On the previous page, we derived the model of the moving-coil galvanometer, and we concluded that it's identical to the damped harmonic oscillator with an external driving force: $\begin{array}{}\text{(1)}& m\stackrel{¨}{x}\left(t\right)+c\stackrel{˙}{x}\left(t\right)+kx\left(t\right)=f\left(t\right),\end{array}$ where $x\left(t\right)$ is the displacement, $m$ is the mass (cfr. moment of inertia $I$), $c$ is the damping factor, $k$ is the spring constant, and $f\left(t\right)$ is an external driving force.

On this page, we'll solve the equation of the damped harmonic oscillator analytically, discussing the different solution regimes, and calculating the key features of the step response, such as overshoot and rise time.

## Solution of the step response of the damped harmonic oscillator

To make solving the equation easier, we'll define two constants: $\begin{array}{}\text{(2)}& \begin{array}{rl}{\omega }_{n}\triangleq & \sqrt{\frac{k}{m}}\\ \zeta \triangleq & \frac{c}{2\sqrt{km}}\end{array}\end{array}$ ${\omega }_{n}$ is called the natural frequency, and $\zeta$ the damping factor. The origin of these names will become clear in the next section.

Equation $\text{(1)}$ then becomes: $\begin{array}{}\text{(3)}& \stackrel{¨}{x}\left(t\right)+2\zeta {\omega }_{n}\stackrel{˙}{x}\left(t\right)+{\omega }_{n}^{2}x\left(t\right)=\frac{1}{m}f\left(t\right)\end{array}$

Equation $\text{(3)}$ is a linear ordinary differential equation with constant coefficients, so the general solution is the sum of the homogeneous solution and a particular solution: $x\left(t\right)={x}_{h}\left(t\right)+{x}_{p}\left(t\right)$

In this section, we'll derive the solution of the step response, that is, the solution for $x\left(t\right)$ if $f\left(t\right)=u\left(t\right)$, the Heaviside step function: $u\left(t\right)\triangleq \left\{\begin{array}{ll}0& t<0\\ 1/2& t=0\\ 1& t>0\end{array}$

### Homogeneous solution

The homogeneous solution ${x}_{h}\left(t\right)$ is the solution to $\begin{array}{}\text{(4)}& {\stackrel{¨}{x}}_{h}\left(t\right)+2\zeta {\omega }_{n}{\stackrel{˙}{x}}_{h}\left(t\right)+{\omega }_{n}^{2}{x}_{h}\left(t\right)=0.\end{array}$ The characteristic equation is $\begin{array}{}\text{(5)}& {\lambda }^{2}+2\zeta {\omega }_{n}\lambda +{\omega }_{n}^{2}=0,\end{array}$ with the solutions $\begin{array}{}\text{(6)}& {\lambda }_{1,2}=-\zeta {\omega }_{n}±{\omega }_{n}\sqrt{{\zeta }^{2}-1}.\end{array}$ If ${\lambda }_{1}\ne {\lambda }_{2}$, the homogeneous solution is $\begin{array}{}\text{(7)}& {x}_{h}\left(t\right)={c}_{1}{e}^{{\lambda }_{1}t}+{c}_{2}{e}^{{\lambda }_{2}t},\end{array}$ where ${c}_{1}$ and ${c}_{2}$ are two arbitrary real constants of integration.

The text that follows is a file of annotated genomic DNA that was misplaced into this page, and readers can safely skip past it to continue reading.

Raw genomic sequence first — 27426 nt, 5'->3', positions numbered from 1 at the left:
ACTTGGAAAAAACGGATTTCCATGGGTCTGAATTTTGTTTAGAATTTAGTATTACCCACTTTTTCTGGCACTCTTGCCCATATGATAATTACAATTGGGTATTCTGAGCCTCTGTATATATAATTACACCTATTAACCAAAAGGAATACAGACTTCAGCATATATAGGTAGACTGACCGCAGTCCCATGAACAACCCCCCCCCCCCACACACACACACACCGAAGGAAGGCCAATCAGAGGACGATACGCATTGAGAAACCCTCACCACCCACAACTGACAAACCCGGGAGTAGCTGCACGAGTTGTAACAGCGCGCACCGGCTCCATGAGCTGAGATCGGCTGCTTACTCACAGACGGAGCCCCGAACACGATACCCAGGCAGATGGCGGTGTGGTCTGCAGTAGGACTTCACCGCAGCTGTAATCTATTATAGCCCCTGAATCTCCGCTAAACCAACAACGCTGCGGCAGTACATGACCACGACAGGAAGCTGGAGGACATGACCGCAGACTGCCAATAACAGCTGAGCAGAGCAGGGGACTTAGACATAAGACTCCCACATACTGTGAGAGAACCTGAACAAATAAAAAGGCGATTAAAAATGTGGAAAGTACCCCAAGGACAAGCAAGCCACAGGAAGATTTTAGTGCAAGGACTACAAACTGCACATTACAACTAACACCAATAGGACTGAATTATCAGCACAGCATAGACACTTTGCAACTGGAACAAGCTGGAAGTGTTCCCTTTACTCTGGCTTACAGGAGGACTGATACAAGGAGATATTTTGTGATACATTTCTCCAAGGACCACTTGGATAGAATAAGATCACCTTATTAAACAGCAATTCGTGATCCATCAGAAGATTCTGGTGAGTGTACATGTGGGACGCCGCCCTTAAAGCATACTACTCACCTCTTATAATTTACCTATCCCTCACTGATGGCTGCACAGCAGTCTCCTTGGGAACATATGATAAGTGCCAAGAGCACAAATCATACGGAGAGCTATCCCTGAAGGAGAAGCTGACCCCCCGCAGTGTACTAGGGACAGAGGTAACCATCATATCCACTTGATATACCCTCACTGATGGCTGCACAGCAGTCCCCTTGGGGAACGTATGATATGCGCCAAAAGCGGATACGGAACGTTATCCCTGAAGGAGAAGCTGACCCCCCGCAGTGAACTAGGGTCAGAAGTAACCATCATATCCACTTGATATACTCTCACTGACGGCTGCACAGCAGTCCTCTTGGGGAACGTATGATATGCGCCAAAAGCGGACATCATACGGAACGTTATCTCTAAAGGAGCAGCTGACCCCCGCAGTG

If ${\lambda }_{1}={\lambda }_{2}=\lambda$, the terms ${c}_{1}{e}^{\lambda t}$ and ${c}_{2}{e}^{\lambda t}$ are linearly dependent, so they no longer form a basis for the homogeneous solution space. One can form a valid basis by multiplying the second term by $t$: $\begin{array}{}\text{(8)}& {x}_{h}\left(t\right)={c}_{1}{e}^{\lambda t}+{c}_{2}t{e}^{\lambda t}\end{array}$ Compute the first two derivatives of equation $\text{(8)}$ and substitute them into equation $\text{(4)}$ to convince yourself that these are indeed solutions.

### Particular solution for the step response

The particular solution ${x}_{p}\left(t\right)$ is a (preferably simple) solution to $\begin{array}{}\text{(9)}& {\stackrel{¨}{x}}_{p}\left(t\right)+2\zeta {\omega }_{n}{\stackrel{˙}{x}}_{p}\left(t\right)+{\omega }_{n}^{2}{x}_{p}\left(t\right)=\frac{1}{m}u\left(t\right).\end{array}$

The Heaviside step function $u\left(t\right)$ is flat everywhere, so its derivatives are zero, except in $t=0$, where they are undefined: $\begin{array}{rl}\mathrm{\forall }t\ne 0:& \\ \stackrel{˙}{u}\left(t\right)& \equiv 0\\ \stackrel{¨}{u}\left(t\right)& \equiv 0\end{array}$

A guess for the particular solution could be $\begin{array}{}\text{(10)}& {x}_{p}\left(t\right)={c}_{3}u\left(t\right).\end{array}$ You can substitute this into equation $\text{(9)}$ to verify that this is indeed a solution, if ${c}_{3}=\frac{1}{m{\omega }_{n}^{2}}=\frac{1}{k}$: $\overline{){c}_{3}\stackrel{¨}{u}\left(t\right)}+\overline{)2{c}_{3}\zeta {\omega }_{n}\stackrel{˙}{u}\left(t\right)}+{c}_{3}{\omega }_{n}^{2}u\left(t\right)=\frac{1}{m}u\left(t\right)$

### General solution for the step response

The general solution is the sum of the homogeneous and the particular solution: $\begin{array}{}\text{(11)}& x\left(t\right)={c}_{1}{e}^{{\lambda }_{1}t}+{c}_{2}{e}^{{\lambda }_{2}t}+\frac{1}{k}u\left(t\right)\end{array}$ In the case where ${\lambda }_{1}={\lambda }_{2}=\lambda$, this becomes: $\begin{array}{}\text{(12)}& x\left(t\right)={c}_{1}{e}^{\lambda t}+{c}_{2}t{e}^{\lambda t}+\frac{1}{k}u\left(t\right)\end{array}$

### Determining the constants of integration

To find ${c}_{1}$ and ${c}_{2}$, we use the following initial conditions: $\left\{\begin{array}{l}x\left({0}^{+}\right)=0\\ \stackrel{˙}{x}\left({0}^{+}\right)=0\end{array}$ They are specified at $t={0}^{+}$, which should be understood as a limit for $t$ approaching zero from the right, because the derivatives are undefined at $t=0$. $\stackrel{˙}{x}\left({0}^{+}\right)=0\phantom{\rule{1em}{0ex}}⇔\phantom{\rule{1em}{0ex}}\underset{t\to {0}^{+}}{lim}\stackrel{˙}{x}\left(t\right)=0$ For the practical computation of ${c}_{1}$ and ${c}_{2}$, this doesn't matter, but the discontinuity of $\stackrel{˙}{x}$ does imply that we cannot extend the solution for $t<0$.